Overstock’s Byrne: Two-thirds of Money Made on Wall Street Can Be Disrupted

Patrick Byrne, CEO of Overstock.com, reiterated his commitment to cryptocurrency technology and his vision of disrupting Wall Street.

Patrick Byrne, CEO of Overstock.com, reiterated his commitment to cryptocurrency technology and his vision of disrupting Wall Street.

His company became one of the first big names to accept bitcoin for payment. It launched its Medici project last year as one of the earlier known efforts to bring crypto technology to securities trading. Recently, it issued a ‘cryptobond’ on its ‘TØ.com platform’, and has applied for SEC approval of its grander ‘cryptosecurity’ plans.

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Byrne has long been a vocal critic of Wall Street, in the past taking aim at its practices including naked short selling.

Speaking to The Street, Byrne clarified that the company in fact has no need for the actual bond itself. Rather, “it’s just to prove that the piping works on the system we’ve created.”

During the interview, he made reference to the supposed “rigging” which takes places on Wall Street, and explained that the laws of the mathematics behind cryptocurrency technology cannot be rigged.

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Asked if the whole initiative is related to Overstock’s growth strategy or just a personal interest, Byrne said that it will be beneficial for the company, and that he does have a personal vested interest (he did not explain if it fits into the company’s other business strategies).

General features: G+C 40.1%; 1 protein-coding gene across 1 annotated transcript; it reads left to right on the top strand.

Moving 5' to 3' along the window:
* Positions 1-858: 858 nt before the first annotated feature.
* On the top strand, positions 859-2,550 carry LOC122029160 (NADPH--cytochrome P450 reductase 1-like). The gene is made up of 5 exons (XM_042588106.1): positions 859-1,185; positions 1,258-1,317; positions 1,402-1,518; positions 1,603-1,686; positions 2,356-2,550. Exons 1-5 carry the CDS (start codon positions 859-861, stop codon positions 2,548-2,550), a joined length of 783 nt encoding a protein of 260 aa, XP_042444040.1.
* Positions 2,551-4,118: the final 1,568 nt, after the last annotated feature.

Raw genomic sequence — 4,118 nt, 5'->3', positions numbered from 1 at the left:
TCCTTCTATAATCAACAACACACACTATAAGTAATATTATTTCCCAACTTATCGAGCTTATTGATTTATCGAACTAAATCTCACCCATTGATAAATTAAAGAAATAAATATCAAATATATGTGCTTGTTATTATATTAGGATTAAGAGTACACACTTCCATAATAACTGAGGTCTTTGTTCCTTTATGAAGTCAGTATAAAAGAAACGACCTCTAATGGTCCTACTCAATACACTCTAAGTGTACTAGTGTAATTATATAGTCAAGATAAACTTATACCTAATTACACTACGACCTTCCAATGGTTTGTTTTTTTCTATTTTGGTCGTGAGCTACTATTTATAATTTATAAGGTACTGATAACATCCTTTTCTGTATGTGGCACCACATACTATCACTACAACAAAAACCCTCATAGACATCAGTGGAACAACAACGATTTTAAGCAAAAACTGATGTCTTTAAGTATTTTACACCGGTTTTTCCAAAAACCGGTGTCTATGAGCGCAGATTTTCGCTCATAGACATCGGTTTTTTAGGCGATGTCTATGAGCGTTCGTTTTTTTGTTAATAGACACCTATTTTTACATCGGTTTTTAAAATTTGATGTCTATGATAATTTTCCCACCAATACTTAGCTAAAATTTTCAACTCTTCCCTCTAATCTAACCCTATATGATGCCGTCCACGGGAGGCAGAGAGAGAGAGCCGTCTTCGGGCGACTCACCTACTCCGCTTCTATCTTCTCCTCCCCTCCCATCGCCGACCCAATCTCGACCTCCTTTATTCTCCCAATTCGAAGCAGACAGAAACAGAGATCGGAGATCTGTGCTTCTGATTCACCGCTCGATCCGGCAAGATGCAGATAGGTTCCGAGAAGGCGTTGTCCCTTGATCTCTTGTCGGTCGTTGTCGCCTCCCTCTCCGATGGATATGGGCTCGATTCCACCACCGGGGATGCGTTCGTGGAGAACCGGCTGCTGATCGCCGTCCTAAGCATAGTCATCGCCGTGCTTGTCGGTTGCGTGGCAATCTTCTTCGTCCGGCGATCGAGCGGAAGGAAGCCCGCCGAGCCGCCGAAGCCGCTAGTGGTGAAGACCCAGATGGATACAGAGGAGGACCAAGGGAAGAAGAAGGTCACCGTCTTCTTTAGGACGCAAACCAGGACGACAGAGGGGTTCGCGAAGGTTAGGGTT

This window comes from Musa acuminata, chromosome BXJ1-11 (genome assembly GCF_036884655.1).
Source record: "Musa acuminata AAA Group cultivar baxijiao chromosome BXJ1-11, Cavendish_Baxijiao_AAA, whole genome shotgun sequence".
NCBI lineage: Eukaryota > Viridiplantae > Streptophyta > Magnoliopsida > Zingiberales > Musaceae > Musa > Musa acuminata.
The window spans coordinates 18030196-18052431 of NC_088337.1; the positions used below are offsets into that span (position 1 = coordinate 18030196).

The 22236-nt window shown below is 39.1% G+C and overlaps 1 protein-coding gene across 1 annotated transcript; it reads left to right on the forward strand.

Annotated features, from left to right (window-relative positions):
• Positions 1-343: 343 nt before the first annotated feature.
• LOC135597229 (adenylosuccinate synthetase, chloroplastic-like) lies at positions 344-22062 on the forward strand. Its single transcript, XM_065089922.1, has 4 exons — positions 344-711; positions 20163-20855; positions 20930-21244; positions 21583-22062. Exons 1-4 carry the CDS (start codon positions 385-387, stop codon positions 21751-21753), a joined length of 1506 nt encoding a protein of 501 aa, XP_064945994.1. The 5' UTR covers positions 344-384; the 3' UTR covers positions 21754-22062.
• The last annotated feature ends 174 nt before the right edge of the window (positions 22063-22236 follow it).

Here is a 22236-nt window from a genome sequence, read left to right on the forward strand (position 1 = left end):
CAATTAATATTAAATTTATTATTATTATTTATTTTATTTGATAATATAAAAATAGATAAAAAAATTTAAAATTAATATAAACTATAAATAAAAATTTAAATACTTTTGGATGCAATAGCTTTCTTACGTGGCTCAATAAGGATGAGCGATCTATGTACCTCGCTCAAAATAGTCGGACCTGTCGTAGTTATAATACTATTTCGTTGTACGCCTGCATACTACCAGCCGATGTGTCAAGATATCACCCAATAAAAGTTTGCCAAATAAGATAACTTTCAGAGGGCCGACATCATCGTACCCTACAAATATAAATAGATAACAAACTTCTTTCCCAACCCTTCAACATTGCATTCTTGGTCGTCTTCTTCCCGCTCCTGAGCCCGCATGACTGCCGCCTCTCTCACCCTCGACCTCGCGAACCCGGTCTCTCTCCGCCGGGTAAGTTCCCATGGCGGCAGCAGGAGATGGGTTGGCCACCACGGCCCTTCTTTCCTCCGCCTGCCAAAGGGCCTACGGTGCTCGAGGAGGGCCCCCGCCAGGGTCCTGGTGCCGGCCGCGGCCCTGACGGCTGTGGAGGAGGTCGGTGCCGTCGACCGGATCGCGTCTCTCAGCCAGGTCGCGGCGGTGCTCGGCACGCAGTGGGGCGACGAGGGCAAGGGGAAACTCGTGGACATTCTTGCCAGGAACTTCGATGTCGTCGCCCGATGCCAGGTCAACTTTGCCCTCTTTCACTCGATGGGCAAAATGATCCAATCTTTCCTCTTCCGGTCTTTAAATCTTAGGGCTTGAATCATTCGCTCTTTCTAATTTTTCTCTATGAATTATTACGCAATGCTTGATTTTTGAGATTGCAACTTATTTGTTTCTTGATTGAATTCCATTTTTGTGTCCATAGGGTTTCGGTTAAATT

Two-thirds of the money made on Wall Street, Byrne believes, is made in an area that can be disrupted. Wall Street’s role in finance has changed since years ago- it essentially supplies computer and code, which is something Silicon Valley can do a whole lot better.

He mentioned the ‘crawl, walk and run’ approach being taken for his project, whereby the stakes will be raised and new modules will be rolled out in the coming months. He claimed that Overstock’s technology is ‘at least a year ahead’ of competing efforts.

He also took aim at the Securities and Exchange Commission (SEC). While it has improved, he has suspected the agency of acting as the ‘handmaiden’ of Wall Street, and not serving the interests of the broader public. Through his project, he wants to “clean up Wall Street.”

The SEC has much to gain, as such an initiative does their work for them. Should it not gain approval in the US, Byrne said he’ll take it elsewhere; companies in other countries have been “pounding on their door to get involved with this.”

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